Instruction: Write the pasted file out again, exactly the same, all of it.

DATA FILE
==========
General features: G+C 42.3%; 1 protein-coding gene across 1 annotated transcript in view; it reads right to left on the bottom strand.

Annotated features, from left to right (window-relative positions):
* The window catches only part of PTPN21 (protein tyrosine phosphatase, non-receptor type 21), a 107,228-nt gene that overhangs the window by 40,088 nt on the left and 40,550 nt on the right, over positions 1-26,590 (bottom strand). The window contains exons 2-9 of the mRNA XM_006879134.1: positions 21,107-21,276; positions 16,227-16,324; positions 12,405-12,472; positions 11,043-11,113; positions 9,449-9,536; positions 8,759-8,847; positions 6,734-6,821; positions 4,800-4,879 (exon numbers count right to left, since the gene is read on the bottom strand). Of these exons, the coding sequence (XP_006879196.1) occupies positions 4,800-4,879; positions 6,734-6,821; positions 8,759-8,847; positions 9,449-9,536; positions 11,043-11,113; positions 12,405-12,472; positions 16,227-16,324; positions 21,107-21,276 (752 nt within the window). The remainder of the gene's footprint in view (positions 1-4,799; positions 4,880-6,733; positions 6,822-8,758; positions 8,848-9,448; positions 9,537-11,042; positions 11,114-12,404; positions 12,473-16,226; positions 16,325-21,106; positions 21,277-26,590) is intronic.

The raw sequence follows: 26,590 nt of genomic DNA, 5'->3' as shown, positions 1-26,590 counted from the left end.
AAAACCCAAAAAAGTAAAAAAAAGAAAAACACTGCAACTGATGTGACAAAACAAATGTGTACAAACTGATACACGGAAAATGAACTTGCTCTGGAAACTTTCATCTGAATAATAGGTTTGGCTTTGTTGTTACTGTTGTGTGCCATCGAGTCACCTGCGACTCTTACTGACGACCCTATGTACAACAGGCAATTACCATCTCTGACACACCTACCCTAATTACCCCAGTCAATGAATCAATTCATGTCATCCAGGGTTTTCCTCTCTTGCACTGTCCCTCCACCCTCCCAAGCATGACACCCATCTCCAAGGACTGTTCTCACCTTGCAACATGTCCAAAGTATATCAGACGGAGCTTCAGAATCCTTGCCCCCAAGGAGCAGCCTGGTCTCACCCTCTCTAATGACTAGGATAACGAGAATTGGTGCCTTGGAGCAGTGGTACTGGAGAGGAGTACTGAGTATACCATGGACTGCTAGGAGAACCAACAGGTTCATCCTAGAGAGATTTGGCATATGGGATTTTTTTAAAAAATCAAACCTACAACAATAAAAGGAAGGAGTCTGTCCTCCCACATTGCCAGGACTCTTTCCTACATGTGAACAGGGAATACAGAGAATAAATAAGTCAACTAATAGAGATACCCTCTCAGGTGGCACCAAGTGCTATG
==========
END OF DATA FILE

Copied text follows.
General features: G+C 42.3%; 1 protein-coding gene across 1 annotated transcript in view; it reads right to left on the bottom strand.

Annotated features, from left to right (window-relative positions):
* The window catches only part of PTPN21 (protein tyrosine phosphatase, non-receptor type 21), a 107,228-nt gene that overhangs the window by 40,088 nt on the left and 40,550 nt on the right, over positions 1-26,590 (bottom strand). The window contains exons 2-9 of the mRNA XM_006879134.1: positions 21,107-21,276; positions 16,227-16,324; positions 12,405-12,472; positions 11,043-11,113; positions 9,449-9,536; positions 8,759-8,847; positions 6,734-6,821; positions 4,800-4,879 (exon numbers count right to left, since the gene is read on the bottom strand). Of these exons, the coding sequence (XP_006879196.1) occupies positions 4,800-4,879; positions 6,734-6,821; positions 8,759-8,847; positions 9,449-9,536; positions 11,043-11,113; positions 12,405-12,472; positions 16,227-16,324; positions 21,107-21,276 (752 nt within the window). The remainder of the gene's footprint in view (positions 1-4,799; positions 4,880-6,733; positions 6,822-8,758; positions 8,848-9,448; positions 9,537-11,042; positions 11,114-12,404; positions 12,473-16,226; positions 16,325-21,106; positions 21,277-26,590) is intronic.

The raw sequence follows: 26,590 nt of genomic DNA, 5'->3' as shown, positions 1-26,590 counted from the left end.
AAAACCCAAAAAAGTAAAAAAAAGAAAAACACTGCAACTGATGTGACAAAACAAATGTGTACAAACTGATACACGGAAAATGAACTTGCTCTGGAAACTTTCATCTGAATAATAGGTTTGGCTTTGTTGTTACTGTTGTGTGCCATCGAGTCACCTGCGACTCTTACTGACGACCCTATGTACAACAGGCAATTACCATCTCTGACACACCTACCCTAATTACCCCAGTCAATGAATCAATTCATGTCATCCAGGGTTTTCCTCTCTTGCACTGTCCCTCCACCCTCCCAAGCATGACACCCATCTCCAAGGACTGTTCTCACCTTGCAACATGTCCAAAGTATATCAGACGGAGCTTCAGAATCCTTGCCCCCAAGGAGCAGCCTGGTCTCACCCTCTCTAATGACTAGGATAACGAGAATTGGTGCCTTGGAGCAGTGGTACTGGAGAGGAGTACTGAGTATACCATGGACTGCTAGGAGAACCAACAGGTTCATCCTAGAGAGATTTGGCATATGGGATTTTTTTAAAAAATCAAACCTACAACAATAAAAGGAAGGAGTCTGTCCTCCCACATTGCCAGGACTCTTTCCTACATGTGAACAGGGAATACAGAGAATAAATAAGTCAACTAATAGAGATACCCTCTCAGGTGGCACCAAGTGCTATG